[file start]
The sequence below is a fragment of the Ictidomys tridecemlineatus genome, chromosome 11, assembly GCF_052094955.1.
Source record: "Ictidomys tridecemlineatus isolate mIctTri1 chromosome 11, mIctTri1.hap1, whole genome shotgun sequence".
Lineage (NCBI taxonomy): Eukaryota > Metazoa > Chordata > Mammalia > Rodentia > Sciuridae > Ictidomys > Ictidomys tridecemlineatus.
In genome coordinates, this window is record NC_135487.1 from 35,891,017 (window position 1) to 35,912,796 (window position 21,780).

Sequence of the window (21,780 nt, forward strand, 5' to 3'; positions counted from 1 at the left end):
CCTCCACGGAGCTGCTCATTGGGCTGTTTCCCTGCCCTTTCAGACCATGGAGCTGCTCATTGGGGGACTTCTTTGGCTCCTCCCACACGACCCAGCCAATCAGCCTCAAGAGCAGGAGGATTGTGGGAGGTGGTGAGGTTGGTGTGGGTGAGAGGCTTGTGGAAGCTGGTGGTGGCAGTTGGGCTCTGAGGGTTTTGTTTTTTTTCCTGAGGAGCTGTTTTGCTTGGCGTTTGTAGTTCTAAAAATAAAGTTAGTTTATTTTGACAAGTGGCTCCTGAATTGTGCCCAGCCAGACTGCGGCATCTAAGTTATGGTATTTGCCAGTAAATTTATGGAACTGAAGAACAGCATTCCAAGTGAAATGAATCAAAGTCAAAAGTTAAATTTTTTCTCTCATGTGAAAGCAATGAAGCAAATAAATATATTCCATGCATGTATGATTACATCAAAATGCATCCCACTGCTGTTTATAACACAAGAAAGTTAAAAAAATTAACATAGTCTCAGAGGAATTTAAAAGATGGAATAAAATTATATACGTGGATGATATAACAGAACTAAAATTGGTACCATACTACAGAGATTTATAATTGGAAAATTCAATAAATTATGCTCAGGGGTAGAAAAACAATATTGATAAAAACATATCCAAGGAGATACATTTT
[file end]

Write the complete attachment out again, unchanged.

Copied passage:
The sequence below is a fragment of the Ictidomys tridecemlineatus genome, chromosome 11, assembly GCF_052094955.1.
Source record: "Ictidomys tridecemlineatus isolate mIctTri1 chromosome 11, mIctTri1.hap1, whole genome shotgun sequence".
Lineage (NCBI taxonomy): Eukaryota > Metazoa > Chordata > Mammalia > Rodentia > Sciuridae > Ictidomys > Ictidomys tridecemlineatus.
In genome coordinates, this window is record NC_135487.1 from 35,891,017 (window position 1) to 35,912,796 (window position 21,780).

Sequence of the window (21,780 nt, forward strand, 5' to 3'; positions counted from 1 at the left end):
CCTCCACGGAGCTGCTCATTGGGCTGTTTCCCTGCCCTTTCAGACCATGGAGCTGCTCATTGGGGGACTTCTTTGGCTCCTCCCACACGACCCAGCCAATCAGCCTCAAGAGCAGGAGGATTGTGGGAGGTGGTGAGGTTGGTGTGGGTGAGAGGCTTGTGGAAGCTGGTGGTGGCAGTTGGGCTCTGAGGGTTTTGTTTTTTTTCCTGAGGAGCTGTTTTGCTTGGCGTTTGTAGTTCTAAAAATAAAGTTAGTTTATTTTGACAAGTGGCTCCTGAATTGTGCCCAGCCAGACTGCGGCATCTAAGTTATGGTATTTGCCAGTAAATTTATGGAACTGAAGAACAGCATTCCAAGTGAAATGAATCAAAGTCAAAAGTTAAATTTTTTCTCTCATGTGAAAGCAATGAAGCAAATAAATATATTCCATGCATGTATGATTACATCAAAATGCATCCCACTGCTGTTTATAACACAAGAAAGTTAAAAAAATTAACATAGTCTCAGAGGAATTTAAAAGATGGAATAAAATTATATACGTGGATGATATAACAGAACTAAAATTGGTACCATACTACAGAGATTTATAATTGGAAAATTCAATAAATTATGCTCAGGGGTAGAAAAACAATATTGATAAAAACATATCCAAGGAGATACATTTT